Here are some things I’ve learned:
A diagnosis is not a definition or a life sentence. It gives us cues on what to be on the lookout for/what should be on our radar and what can help. It does not define our capabilities, outline what you are capable of or categorize who you are as a person. Your life is still a blank slate full of possibilities.
The word ‘normal’ should be stripped from our vocabulary when referring to human beings. Being described as not normal implies there is something wrong or bad about the situation. Laila is unique, beautiful and perfect. She may not fit the “typical” mold, but she was created the way she was intended to be.
We celebrate ALL of her milestones. Some might take a little longer to get to, but that just means we get to celebrate a little harder. We find so much joy in all of the little moments. This is something I think everyone should do more of.
I see far more beauty and grace in the world. I have more tolerance. More appreciation. More admiration. No one is better than anyone else. No one is less. We all have our unique challenges and extraordinary gifts.
What I would love for others to know:
Laila is a child WITH special needs – not a special needs child. It is important to always use person-first language with all individuals. Williams syndrome is part of Laila’s identity, but that is not all that she is.
Differences are often the most obvious thing we notice when we meet others. BUT – I bet you (and your children) share more similarities than differences with a lot of individuals that have special needs. Laila loves music, dogs, laughing, cheese, looking at herself in the mirror, going for walks, giving snuggles – just like many other people! It is important to always focus on what we have in common as people.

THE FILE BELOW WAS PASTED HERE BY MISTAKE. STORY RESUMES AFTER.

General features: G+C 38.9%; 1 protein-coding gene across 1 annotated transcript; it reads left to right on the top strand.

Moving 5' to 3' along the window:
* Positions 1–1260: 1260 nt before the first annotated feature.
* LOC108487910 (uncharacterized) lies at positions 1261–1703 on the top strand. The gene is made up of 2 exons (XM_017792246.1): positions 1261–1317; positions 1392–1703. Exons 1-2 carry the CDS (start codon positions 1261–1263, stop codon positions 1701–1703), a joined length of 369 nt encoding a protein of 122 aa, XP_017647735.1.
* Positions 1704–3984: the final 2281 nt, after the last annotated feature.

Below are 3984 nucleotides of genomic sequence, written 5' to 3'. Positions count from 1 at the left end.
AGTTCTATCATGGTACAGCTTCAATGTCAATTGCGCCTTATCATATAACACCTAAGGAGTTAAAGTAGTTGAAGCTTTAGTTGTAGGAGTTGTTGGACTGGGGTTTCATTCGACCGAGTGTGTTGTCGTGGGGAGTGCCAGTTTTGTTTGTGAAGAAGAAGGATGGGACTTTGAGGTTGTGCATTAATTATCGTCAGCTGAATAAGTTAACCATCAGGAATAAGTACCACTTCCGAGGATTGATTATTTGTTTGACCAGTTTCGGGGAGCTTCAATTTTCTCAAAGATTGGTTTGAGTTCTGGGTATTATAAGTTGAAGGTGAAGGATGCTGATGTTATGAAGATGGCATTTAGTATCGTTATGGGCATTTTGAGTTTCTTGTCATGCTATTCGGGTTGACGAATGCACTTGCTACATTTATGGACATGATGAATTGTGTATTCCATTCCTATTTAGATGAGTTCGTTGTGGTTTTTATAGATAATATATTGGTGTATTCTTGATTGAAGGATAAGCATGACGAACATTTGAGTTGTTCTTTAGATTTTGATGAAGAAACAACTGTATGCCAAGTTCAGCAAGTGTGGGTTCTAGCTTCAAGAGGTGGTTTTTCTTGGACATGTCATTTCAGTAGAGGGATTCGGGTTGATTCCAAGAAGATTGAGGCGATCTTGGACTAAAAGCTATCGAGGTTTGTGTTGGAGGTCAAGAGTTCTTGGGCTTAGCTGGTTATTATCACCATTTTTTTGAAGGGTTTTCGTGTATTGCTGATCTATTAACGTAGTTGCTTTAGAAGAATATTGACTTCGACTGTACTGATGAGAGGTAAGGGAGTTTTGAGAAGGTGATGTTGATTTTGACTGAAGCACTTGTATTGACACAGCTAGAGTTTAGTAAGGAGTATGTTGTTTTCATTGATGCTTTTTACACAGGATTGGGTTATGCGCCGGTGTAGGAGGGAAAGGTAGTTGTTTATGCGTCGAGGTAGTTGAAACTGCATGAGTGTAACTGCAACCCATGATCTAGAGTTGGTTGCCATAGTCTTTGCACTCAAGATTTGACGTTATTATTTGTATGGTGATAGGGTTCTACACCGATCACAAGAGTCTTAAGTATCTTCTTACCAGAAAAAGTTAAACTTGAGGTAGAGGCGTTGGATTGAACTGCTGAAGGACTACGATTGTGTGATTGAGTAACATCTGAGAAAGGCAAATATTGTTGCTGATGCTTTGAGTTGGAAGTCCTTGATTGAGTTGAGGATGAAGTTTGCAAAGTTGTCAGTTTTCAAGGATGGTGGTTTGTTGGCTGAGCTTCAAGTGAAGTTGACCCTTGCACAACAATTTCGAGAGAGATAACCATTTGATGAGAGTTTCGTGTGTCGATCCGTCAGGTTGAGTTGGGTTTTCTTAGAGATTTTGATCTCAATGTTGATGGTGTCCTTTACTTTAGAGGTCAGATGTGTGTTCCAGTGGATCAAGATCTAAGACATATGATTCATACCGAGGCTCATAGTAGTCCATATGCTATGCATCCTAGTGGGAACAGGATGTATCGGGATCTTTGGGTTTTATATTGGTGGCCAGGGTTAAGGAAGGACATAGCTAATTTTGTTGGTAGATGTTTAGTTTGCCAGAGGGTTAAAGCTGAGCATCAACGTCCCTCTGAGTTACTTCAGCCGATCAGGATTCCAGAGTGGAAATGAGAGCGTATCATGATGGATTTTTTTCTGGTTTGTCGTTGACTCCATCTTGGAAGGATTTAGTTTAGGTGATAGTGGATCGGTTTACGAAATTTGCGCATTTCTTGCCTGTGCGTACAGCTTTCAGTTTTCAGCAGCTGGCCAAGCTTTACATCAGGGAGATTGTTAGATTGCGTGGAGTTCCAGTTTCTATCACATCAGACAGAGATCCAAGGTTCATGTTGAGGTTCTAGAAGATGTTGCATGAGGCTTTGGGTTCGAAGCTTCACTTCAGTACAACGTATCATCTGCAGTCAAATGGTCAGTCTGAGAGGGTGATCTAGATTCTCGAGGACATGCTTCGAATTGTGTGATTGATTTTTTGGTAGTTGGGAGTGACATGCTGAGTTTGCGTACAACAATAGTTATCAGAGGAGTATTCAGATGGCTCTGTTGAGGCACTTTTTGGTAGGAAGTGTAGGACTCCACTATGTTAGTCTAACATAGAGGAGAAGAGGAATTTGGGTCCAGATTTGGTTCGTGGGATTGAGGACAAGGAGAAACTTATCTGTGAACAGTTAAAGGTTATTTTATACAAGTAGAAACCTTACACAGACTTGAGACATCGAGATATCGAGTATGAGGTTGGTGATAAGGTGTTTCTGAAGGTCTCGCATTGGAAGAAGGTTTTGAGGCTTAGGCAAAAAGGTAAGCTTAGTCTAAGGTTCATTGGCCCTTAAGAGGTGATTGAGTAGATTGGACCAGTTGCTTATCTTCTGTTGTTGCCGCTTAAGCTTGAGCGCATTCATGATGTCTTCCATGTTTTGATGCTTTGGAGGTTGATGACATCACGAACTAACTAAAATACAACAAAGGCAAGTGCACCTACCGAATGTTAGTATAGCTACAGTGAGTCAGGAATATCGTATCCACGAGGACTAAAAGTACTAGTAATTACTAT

We all benefit from inclusion and acceptance. Laila’s personality is pure joy. She will give anyone a smile and she lights up when she receives them. I have yet to meet someone that doesn’t smile as soon as they see her – what a gift. Individuals with special needs have so much to teach us and if we are open, accepting and include them in our lives, I guarantee you will be a better person for it.
The pictures Brandee took of Laila dressed as a mermaid are not only absolutely adorable, but also carry so much meaning for our family. Laila was absolutely ecstatic when she had on the mermaid tail and wouldn’t stop touching it or kicking her legs. She didn’t stop smiling the entire time. Brandee welcomed her into the mermaid community and seeing her included in something so magical meant the world to us. I also know that Brandee didn’t stop smiling the entire time when she saw how much Laila loved it.
Representation, inclusion and acceptance create magic. How special to bring that into such a magical community.
Brandee, you’ve made me smile for 25 years and now you do that for my daughter. I love you so much and you are such a blessing!
“It is important to remember that we all have magic inside us.” – J.K. Rowling